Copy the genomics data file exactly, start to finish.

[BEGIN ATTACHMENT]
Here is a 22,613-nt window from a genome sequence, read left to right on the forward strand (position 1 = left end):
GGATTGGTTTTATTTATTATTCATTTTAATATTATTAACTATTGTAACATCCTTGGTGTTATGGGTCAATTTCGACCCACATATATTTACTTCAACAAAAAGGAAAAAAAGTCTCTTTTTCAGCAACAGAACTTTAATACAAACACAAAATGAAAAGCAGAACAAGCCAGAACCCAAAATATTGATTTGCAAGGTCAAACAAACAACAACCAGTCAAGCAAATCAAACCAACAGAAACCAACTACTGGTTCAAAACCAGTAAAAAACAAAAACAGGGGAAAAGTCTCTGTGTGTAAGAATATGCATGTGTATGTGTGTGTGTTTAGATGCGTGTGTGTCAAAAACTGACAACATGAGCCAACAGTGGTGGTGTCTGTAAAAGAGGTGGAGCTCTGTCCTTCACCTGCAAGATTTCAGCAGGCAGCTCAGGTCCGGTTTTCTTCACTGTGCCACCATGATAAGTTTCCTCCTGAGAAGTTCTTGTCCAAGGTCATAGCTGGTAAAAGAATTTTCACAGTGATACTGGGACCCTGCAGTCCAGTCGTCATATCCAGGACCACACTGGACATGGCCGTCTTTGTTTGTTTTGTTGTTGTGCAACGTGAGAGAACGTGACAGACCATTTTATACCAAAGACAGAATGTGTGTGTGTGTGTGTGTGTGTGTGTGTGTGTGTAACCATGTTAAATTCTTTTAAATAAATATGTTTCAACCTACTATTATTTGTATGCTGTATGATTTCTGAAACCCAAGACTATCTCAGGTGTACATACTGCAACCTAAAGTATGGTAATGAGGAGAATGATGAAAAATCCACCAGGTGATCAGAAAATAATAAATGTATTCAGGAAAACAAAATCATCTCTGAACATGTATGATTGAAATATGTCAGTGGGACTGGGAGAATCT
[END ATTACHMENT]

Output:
Here is a 22,613-nt window from a genome sequence, read left to right on the forward strand (position 1 = left end):
GGATTGGTTTTATTTATTATTCATTTTAATATTATTAACTATTGTAACATCCTTGGTGTTATGGGTCAATTTCGACCCACATATATTTACTTCAACAAAAAGGAAAAAAAGTCTCTTTTTCAGCAACAGAACTTTAATACAAACACAAAATGAAAAGCAGAACAAGCCAGAACCCAAAATATTGATTTGCAAGGTCAAACAAACAACAACCAGTCAAGCAAATCAAACCAACAGAAACCAACTACTGGTTCAAAACCAGTAAAAAACAAAAACAGGGGAAAAGTCTCTGTGTGTAAGAATATGCATGTGTATGTGTGTGTGTTTAGATGCGTGTGTGTCAAAAACTGACAACATGAGCCAACAGTGGTGGTGTCTGTAAAAGAGGTGGAGCTCTGTCCTTCACCTGCAAGATTTCAGCAGGCAGCTCAGGTCCGGTTTTCTTCACTGTGCCACCATGATAAGTTTCCTCCTGAGAAGTTCTTGTCCAAGGTCATAGCTGGTAAAAGAATTTTCACAGTGATACTGGGACCCTGCAGTCCAGTCGTCATATCCAGGACCACACTGGACATGGCCGTCTTTGTTTGTTTTGTTGTTGTGCAACGTGAGAGAACGTGACAGACCATTTTATACCAAAGACAGAATGTGTGTGTGTGTGTGTGTGTGTGTGTGTGTGTGTAACCATGTTAAATTCTTTTAAATAAATATGTTTCAACCTACTATTATTTGTATGCTGTATGATTTCTGAAACCCAAGACTATCTCAGGTGTACATACTGCAACCTAAAGTATGGTAATGAGGAGAATGATGAAAAATCCACCAGGTGATCAGAAAATAATAAATGTATTCAGGAAAACAAAATCATCTCTGAACATGTATGATTGAAATATGTCAGTGGGACTGGGAGAATCT